Whichever lock you go with, make sure it loops around your lock-up point—bike rack, secure fence, etc.—and through the triangular part of your bike frame, and through the spokes of your rear wheel.
Two locks are always the most secure, but few people want to buy and carry two locks everywhere they ride. Ideally, a second lock would go through the front wheel to the lock-up point, because it’s very common for thieves to steal an unsecured front wheel, especially if it’s a quick-release design, and front wheels are expensive to replace. That’s why I liked the Kryptonite Evolution Mini-7, which comes with an extra cable built into what’s a decently safe U-lock.
Keep your U-lock away from the ground when it’s locked to your bike. Thieves like to take a bottle jack, normally for jacking up a car, and place it inside the “U.” Then with enough pumping, it breaks the lock open. If you get the U-lock away from the ground, it makes it hard for them to do this. You also want to get a U-lock that has as little extra space inside the “U” as possible. The less extra space, the less room there is for thieves to manipulate the tools needed to cut through it.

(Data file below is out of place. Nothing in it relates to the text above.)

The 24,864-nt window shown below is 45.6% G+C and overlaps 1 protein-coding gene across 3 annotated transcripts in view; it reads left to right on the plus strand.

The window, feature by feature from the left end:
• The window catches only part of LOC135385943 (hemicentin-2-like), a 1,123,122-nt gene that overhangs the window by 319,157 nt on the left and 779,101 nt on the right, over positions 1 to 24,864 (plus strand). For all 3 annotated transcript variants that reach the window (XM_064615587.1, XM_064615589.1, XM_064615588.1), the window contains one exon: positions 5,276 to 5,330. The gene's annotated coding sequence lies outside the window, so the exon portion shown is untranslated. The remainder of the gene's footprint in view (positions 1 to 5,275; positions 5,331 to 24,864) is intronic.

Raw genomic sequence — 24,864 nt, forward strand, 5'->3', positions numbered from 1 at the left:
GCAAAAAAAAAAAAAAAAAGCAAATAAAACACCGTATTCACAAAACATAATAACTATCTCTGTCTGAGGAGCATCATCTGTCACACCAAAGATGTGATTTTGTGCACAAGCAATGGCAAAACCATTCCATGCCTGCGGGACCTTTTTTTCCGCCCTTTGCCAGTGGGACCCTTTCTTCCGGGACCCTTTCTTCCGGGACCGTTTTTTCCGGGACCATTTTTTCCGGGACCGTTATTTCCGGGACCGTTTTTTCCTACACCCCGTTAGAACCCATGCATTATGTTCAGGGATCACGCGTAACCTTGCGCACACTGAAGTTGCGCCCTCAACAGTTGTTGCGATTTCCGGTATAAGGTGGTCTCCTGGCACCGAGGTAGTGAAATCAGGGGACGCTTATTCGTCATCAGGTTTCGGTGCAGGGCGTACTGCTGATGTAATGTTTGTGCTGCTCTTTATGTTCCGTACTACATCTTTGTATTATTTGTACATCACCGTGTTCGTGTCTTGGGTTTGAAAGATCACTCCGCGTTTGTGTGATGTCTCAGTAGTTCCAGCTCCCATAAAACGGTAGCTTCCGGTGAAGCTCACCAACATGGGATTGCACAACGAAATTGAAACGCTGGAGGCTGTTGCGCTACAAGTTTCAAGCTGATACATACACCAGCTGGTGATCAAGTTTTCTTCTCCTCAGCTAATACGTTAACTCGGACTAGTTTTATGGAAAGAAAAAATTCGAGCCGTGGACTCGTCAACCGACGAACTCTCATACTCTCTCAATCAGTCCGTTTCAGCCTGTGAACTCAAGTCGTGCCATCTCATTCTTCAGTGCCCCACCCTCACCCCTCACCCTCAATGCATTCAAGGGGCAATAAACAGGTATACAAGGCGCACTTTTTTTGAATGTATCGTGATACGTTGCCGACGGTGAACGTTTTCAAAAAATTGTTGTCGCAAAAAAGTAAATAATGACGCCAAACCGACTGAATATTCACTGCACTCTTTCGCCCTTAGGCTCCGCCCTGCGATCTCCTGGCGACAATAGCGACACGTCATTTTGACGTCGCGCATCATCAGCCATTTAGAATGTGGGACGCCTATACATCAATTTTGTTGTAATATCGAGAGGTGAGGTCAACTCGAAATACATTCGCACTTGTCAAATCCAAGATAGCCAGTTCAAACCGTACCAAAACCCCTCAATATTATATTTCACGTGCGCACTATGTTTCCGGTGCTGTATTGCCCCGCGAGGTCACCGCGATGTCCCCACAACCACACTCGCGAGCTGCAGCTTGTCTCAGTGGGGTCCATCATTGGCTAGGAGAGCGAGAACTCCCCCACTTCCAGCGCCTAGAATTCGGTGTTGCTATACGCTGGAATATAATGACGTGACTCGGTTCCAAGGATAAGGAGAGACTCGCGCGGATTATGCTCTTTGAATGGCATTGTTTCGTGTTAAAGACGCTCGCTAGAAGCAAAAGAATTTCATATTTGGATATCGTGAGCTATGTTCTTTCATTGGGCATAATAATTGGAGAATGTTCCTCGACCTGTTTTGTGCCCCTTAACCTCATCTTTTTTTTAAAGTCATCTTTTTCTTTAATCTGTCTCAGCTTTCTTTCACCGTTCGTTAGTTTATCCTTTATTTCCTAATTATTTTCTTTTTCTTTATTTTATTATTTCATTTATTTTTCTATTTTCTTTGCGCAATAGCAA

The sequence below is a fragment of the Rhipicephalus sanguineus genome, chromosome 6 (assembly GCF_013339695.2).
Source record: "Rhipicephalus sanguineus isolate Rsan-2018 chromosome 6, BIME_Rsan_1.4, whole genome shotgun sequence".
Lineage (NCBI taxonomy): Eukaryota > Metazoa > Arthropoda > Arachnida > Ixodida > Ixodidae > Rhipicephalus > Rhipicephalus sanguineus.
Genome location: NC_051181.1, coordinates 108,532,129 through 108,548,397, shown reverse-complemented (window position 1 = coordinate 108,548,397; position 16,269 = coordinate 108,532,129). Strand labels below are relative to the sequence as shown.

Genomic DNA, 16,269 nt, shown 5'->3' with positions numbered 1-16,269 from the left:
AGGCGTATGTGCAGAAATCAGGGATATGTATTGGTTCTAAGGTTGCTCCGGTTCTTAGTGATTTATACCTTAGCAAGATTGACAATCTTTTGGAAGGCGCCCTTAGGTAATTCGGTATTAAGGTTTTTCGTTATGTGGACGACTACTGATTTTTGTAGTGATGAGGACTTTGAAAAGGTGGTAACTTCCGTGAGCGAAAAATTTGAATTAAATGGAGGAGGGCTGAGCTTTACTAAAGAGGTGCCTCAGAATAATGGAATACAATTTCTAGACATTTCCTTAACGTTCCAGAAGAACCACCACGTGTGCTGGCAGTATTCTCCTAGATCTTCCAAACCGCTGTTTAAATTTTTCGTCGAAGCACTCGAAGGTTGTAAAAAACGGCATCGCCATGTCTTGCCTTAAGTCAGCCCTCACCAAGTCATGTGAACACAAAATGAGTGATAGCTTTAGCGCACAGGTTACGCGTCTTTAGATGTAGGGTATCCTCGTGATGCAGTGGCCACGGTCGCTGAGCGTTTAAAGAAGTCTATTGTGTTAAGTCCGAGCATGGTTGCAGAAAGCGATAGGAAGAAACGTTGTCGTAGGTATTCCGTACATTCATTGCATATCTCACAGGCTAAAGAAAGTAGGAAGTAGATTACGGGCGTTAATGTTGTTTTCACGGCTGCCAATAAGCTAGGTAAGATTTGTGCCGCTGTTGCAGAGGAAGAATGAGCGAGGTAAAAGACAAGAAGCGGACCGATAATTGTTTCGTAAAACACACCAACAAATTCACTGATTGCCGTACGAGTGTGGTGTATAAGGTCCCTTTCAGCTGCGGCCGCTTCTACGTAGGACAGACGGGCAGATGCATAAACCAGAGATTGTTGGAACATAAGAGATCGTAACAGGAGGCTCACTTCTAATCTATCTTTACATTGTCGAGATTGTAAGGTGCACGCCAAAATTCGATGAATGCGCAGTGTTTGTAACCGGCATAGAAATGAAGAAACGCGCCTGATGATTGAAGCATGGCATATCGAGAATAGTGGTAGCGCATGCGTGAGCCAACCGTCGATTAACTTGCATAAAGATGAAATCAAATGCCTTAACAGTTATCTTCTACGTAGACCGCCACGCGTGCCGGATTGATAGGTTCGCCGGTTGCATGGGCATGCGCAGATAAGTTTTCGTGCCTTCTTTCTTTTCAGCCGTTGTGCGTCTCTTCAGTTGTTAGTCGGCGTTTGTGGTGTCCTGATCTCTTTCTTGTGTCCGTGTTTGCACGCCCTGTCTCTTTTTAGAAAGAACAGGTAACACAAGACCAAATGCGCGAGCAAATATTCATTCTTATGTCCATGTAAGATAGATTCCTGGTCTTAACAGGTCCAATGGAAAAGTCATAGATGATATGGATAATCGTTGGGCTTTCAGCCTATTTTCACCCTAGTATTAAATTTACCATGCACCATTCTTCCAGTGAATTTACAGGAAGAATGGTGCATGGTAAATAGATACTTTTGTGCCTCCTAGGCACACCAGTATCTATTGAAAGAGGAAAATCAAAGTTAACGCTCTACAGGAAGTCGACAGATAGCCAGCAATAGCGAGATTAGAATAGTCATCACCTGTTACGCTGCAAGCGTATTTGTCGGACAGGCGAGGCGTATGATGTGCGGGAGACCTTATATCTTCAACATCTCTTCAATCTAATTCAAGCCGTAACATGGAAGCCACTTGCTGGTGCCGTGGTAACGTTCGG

Oh yeah, and inspect your lock-up spot before you decide to park there. Thieves are known to dislodge poles and sign posts from the ground and then place them back in the hole, so all they have to do is lift the post to free your bike once you’re gone—no tools or noise required.
If you lock up at a bike rack, check it out first—especially if you see tape wrapped around it. Bike thieves are known to saw through racks and then wrap the cut part in tape to hide it, so when bike owners walk away, they can yank the tape off, pry the severed bike rack apart enough to slide your lock out, and ride off.